Conquer the Hills of Italy in a Maserati Levante
The twisting roads surrounding the country’s largest lake are no match for the new SUV.
Photographs by Luca Locatelli
In one short stretch of road along the western edge of Lake Garda, where the provinces of Verona, Brescia, and Trentino meet, you can get the full Italian driving experience. One minute you’re climbing rocky hills at cruising speed; the next, plunging down toward water the color of the sky—all while dodging erratic local drivers.
The Maserati Levante ($72,000; maserati.com), the 102-year-old automaker’s first SUV, is just the car to navigate that craziness. With a 350-horsepower V6 Ferrari engine, it can push to 62 mph in 5.2 seconds.
You’ll be happier winding your way through this section of Lombardy at a slower pace. The cypress trees, blush-colored tile rooftops, and blooming oleander are a nice complement to the Zegna silk interiors of the Levante, and both offer a luxurious welcome.
Start your drive at the Torre San Marco in Gardone Riviera. The century-old tower is part of the castle that Benito Mussolini famously commandeered for trysts with his mistress Claretta Petacci. Stay on the property at the Relais & Châteaux Villa Fiordaliso (rooms from $279; villafiordaliso.it) and grab a bite at the romantic, Michelin-starred restaurant, or simply relax on the patio with a limonata.
Across the street, the Vittoriale degli Italiani estate (vittoriale.it)—it translates as “shrine of Italian victories”—is open to the public year-round. This is the monument that Italian writer and World War I soldier Gabriele d’Annunzio built to himself: It includes a boathouse, amphitheater, and mausoleum full of war memorabilia.
Explore for an hour and then drive 40 minutes north along the two-lane road, past elm and lemon trees, toward the resort town of Limone sul Garda. This is where the Levante’s additional amenities come in handy. Opt for the panorama sunroof ($1,500), natural leather interior ($3,000), front-seat ventilation ($900), and Bowers & Wilkins surround-sound stereo ($5,200).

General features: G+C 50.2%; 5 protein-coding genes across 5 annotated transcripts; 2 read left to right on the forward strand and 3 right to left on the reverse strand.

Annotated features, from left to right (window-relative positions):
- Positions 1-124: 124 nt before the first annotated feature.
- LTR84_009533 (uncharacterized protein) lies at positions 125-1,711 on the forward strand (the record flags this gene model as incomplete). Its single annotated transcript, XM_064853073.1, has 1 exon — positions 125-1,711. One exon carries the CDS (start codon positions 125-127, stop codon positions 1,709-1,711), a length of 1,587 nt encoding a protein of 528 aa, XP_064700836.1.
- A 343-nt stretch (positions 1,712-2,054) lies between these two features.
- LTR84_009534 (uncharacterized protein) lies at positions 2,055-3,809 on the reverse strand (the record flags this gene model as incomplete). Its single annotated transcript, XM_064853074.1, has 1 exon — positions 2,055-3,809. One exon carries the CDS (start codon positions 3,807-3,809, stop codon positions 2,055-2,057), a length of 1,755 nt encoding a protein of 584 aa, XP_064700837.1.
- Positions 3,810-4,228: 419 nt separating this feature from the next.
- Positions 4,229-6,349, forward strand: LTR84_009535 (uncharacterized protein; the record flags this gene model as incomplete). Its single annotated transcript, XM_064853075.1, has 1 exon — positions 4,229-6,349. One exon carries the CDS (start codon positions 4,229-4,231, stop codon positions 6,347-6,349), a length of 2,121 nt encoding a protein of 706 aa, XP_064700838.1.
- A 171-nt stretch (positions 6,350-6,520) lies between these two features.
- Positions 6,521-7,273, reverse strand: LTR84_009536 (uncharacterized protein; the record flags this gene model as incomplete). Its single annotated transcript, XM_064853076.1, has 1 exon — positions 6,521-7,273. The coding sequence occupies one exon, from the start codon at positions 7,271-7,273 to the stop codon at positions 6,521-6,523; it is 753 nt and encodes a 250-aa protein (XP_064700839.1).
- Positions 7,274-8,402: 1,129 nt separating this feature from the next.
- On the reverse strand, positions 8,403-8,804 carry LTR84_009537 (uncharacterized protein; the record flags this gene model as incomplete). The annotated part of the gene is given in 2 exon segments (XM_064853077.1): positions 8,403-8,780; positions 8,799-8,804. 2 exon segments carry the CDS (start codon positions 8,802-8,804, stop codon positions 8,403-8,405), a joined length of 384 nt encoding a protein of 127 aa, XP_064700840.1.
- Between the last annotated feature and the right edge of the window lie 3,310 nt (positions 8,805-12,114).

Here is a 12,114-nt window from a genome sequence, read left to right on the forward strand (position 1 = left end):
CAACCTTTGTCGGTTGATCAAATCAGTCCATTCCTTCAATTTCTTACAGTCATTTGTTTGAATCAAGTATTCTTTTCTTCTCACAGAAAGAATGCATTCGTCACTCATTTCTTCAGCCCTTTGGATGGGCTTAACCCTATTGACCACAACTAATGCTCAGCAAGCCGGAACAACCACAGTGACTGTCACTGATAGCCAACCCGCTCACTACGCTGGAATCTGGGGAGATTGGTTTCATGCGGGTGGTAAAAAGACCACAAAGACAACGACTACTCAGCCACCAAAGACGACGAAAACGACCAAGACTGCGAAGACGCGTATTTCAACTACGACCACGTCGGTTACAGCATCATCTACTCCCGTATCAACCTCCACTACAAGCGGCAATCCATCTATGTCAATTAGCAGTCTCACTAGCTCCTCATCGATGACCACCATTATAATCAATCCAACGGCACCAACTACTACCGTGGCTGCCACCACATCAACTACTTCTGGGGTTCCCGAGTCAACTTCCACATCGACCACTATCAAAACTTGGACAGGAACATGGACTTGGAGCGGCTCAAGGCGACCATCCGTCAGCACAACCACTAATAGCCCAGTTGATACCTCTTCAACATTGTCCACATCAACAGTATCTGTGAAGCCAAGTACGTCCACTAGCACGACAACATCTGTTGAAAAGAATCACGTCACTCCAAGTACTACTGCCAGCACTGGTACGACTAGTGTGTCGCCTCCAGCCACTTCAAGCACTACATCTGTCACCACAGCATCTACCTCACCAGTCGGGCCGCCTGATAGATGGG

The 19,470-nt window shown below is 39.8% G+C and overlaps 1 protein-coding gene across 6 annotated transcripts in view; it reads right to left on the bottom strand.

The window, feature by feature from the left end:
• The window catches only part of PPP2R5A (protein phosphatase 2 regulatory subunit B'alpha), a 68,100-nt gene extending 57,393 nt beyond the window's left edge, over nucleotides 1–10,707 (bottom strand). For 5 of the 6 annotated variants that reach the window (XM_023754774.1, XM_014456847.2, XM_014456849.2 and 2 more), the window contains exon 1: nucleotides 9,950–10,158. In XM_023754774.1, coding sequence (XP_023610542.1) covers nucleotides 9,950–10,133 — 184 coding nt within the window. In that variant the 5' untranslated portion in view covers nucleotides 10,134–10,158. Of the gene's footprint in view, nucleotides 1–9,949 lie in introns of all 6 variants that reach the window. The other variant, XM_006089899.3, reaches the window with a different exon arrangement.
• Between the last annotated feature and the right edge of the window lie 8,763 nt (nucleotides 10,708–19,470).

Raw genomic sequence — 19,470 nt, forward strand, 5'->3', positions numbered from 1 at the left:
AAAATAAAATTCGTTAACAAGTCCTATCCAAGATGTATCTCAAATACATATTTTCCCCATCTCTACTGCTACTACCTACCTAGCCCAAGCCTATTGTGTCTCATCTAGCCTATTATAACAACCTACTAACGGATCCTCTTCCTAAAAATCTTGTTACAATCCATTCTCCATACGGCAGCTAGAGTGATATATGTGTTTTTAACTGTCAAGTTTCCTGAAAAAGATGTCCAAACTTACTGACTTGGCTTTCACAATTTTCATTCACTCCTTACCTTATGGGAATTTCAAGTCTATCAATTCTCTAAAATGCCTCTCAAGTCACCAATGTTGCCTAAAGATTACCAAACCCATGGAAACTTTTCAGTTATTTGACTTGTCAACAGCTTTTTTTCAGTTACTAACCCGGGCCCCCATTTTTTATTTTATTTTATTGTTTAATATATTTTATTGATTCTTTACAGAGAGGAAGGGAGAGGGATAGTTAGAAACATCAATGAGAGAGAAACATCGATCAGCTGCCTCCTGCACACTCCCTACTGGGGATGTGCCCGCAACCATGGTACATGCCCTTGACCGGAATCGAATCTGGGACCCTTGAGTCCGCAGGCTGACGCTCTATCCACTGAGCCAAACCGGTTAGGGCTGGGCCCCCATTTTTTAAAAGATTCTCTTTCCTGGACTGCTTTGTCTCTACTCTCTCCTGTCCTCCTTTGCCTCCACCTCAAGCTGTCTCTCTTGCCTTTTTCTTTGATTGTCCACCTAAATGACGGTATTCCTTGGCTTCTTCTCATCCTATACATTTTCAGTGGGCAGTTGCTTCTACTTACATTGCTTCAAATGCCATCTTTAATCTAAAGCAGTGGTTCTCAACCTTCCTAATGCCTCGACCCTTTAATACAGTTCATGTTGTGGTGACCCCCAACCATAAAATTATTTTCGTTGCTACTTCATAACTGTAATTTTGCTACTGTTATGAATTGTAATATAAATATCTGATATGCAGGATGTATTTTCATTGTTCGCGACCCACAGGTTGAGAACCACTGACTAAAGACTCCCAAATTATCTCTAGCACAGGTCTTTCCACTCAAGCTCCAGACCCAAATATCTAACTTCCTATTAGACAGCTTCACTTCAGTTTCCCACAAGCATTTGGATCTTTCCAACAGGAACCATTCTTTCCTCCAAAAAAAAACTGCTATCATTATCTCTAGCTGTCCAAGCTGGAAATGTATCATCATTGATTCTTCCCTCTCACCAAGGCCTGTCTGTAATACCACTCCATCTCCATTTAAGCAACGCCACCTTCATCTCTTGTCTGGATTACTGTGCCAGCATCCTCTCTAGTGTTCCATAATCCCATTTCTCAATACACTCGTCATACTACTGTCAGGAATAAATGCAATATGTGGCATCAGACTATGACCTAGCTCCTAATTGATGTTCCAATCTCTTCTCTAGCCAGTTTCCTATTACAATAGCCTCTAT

Residents here are known for their extreme longevity; scientists believe they possess a special protein that fights against high cholesterol and heart disease. So stick to the local olive oils, bread, and vegetables you’ll find at many of the town’s waterside restaurants, such as the bougainvillea-covered Ristorante Gemma (ristorantegemma.it).
After Limone, turn south, taking a right to tackle the hills around the inland towns of Voltino and Vesio on routes SP115 and SP38. Stop for a view of the entire lake from the highest plateau. Have an espresso at one of the small cafes that dot the road—you’ll want caffeinated focus to handle the steep cliffs.
Finally, head back to the water, hurtling past cows as you drive the 35 miles to Franciacorta near Brescia. It’s home to the 1701 Wine Cellar (Piazza Marconi, 6-25046 Cazzago San Martino), which makes only 3,000 bottles a year, mostly chardonnay and pinot noir. Caretakers here harvest grapes along an 11th century walled garden and hillside vineyard and produce their wine in the classic way, using hand-turning and biodynamic agriculture. The proprietress will welcome you at the gate; grab a bottle or two of her 1701 Franciacorta rosé and head back to Gardone Riviera to end your day at the Hotel Bella Riva (from $363 for a standard room; bellarivagardone.com), where you can toast the twilight, reflected off the lake.
Editor: Emma Rosenblum
Camera: Austin Brown, Tom Gibson
Editing: Brian Schildhorn
Color Grading: Mike Burton
Graphics Design: Christian Capestany